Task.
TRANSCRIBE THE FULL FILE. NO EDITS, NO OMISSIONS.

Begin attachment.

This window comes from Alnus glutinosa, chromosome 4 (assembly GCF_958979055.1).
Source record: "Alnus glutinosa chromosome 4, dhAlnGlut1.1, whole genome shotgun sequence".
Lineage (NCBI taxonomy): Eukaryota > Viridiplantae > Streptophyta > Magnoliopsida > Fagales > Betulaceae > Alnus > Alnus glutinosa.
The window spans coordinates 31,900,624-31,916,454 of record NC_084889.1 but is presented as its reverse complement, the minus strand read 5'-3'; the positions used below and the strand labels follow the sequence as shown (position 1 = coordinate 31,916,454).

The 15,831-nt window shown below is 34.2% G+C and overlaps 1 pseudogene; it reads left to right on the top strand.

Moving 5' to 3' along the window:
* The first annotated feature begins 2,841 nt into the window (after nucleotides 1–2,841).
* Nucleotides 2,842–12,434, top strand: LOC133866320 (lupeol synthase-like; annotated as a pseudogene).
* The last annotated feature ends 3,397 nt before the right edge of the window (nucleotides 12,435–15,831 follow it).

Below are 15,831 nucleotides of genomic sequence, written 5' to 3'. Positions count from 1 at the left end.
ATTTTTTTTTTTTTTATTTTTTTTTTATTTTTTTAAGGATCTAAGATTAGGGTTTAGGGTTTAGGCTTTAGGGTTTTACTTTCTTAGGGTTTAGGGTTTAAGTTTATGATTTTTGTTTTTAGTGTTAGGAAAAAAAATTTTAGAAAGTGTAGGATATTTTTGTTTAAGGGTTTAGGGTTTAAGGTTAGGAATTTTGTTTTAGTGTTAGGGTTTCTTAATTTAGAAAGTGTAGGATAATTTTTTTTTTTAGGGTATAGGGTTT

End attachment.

This window comes from Alnus glutinosa, chromosome 4 (assembly GCF_958979055.1).
Source record: "Alnus glutinosa chromosome 4, dhAlnGlut1.1, whole genome shotgun sequence".
Lineage (NCBI taxonomy): Eukaryota > Viridiplantae > Streptophyta > Magnoliopsida > Fagales > Betulaceae > Alnus > Alnus glutinosa.
The window spans coordinates 31,900,624-31,916,454 of record NC_084889.1 but is presented as its reverse complement, the minus strand read 5'-3'; the positions used below and the strand labels follow the sequence as shown (position 1 = coordinate 31,916,454).

The 15,831-nt window shown below is 34.2% G+C and overlaps 1 pseudogene; it reads left to right on the top strand.

Moving 5' to 3' along the window:
* The first annotated feature begins 2,841 nt into the window (after nucleotides 1–2,841).
* Nucleotides 2,842–12,434, top strand: LOC133866320 (lupeol synthase-like; annotated as a pseudogene).
* The last annotated feature ends 3,397 nt before the right edge of the window (nucleotides 12,435–15,831 follow it).

Below are 15,831 nucleotides of genomic sequence, written 5' to 3'. Positions count from 1 at the left end.
ATTTTTTTTTTTTTTATTTTTTTTTTATTTTTTTAAGGATCTAAGATTAGGGTTTAGGGTTTAGGCTTTAGGGTTTTACTTTCTTAGGGTTTAGGGTTTAAGTTTATGATTTTTGTTTTTAGTGTTAGGAAAAAAAATTTTAGAAAGTGTAGGATATTTTTGTTTAAGGGTTTAGGGTTTAAGGTTAGGAATTTTGTTTTAGTGTTAGGGTTTCTTAATTTAGAAAGTGTAGGATAATTTTTTTTTTTAGGGTATAGGGTTT